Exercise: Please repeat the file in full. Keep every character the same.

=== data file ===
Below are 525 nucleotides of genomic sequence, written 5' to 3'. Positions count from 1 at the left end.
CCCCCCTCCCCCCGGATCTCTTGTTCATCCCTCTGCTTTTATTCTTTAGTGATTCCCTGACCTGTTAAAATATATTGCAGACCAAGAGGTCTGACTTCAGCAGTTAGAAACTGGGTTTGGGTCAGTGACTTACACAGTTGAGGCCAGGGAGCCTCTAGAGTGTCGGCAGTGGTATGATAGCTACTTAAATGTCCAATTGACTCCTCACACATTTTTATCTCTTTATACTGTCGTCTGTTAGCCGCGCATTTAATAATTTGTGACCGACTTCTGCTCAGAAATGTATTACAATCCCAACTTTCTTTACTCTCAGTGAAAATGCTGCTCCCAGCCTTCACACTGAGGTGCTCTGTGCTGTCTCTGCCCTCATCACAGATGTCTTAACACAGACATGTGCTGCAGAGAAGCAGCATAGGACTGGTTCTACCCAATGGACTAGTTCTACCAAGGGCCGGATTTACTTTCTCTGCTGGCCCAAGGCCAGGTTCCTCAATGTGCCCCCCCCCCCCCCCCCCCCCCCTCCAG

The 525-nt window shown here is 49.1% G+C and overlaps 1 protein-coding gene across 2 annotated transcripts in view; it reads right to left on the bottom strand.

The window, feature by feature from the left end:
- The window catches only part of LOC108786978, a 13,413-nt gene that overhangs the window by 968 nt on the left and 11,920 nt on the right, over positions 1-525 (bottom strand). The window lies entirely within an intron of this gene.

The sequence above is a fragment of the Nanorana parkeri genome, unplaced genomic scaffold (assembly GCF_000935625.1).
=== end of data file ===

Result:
Below are 525 nucleotides of genomic sequence, written 5' to 3'. Positions count from 1 at the left end.
CCCCCCTCCCCCCGGATCTCTTGTTCATCCCTCTGCTTTTATTCTTTAGTGATTCCCTGACCTGTTAAAATATATTGCAGACCAAGAGGTCTGACTTCAGCAGTTAGAAACTGGGTTTGGGTCAGTGACTTACACAGTTGAGGCCAGGGAGCCTCTAGAGTGTCGGCAGTGGTATGATAGCTACTTAAATGTCCAATTGACTCCTCACACATTTTTATCTCTTTATACTGTCGTCTGTTAGCCGCGCATTTAATAATTTGTGACCGACTTCTGCTCAGAAATGTATTACAATCCCAACTTTCTTTACTCTCAGTGAAAATGCTGCTCCCAGCCTTCACACTGAGGTGCTCTGTGCTGTCTCTGCCCTCATCACAGATGTCTTAACACAGACATGTGCTGCAGAGAAGCAGCATAGGACTGGTTCTACCCAATGGACTAGTTCTACCAAGGGCCGGATTTACTTTCTCTGCTGGCCCAAGGCCAGGTTCCTCAATGTGCCCCCCCCCCCCCCCCCCCCCCCTCCAG

The 525-nt window shown here is 49.1% G+C and overlaps 1 protein-coding gene across 2 annotated transcripts in view; it reads right to left on the bottom strand.

The window, feature by feature from the left end:
- The window catches only part of LOC108786978, a 13,413-nt gene that overhangs the window by 968 nt on the left and 11,920 nt on the right, over positions 1-525 (bottom strand). The window lies entirely within an intron of this gene.

The sequence above is a fragment of the Nanorana parkeri genome, unplaced genomic scaffold (assembly GCF_000935625.1).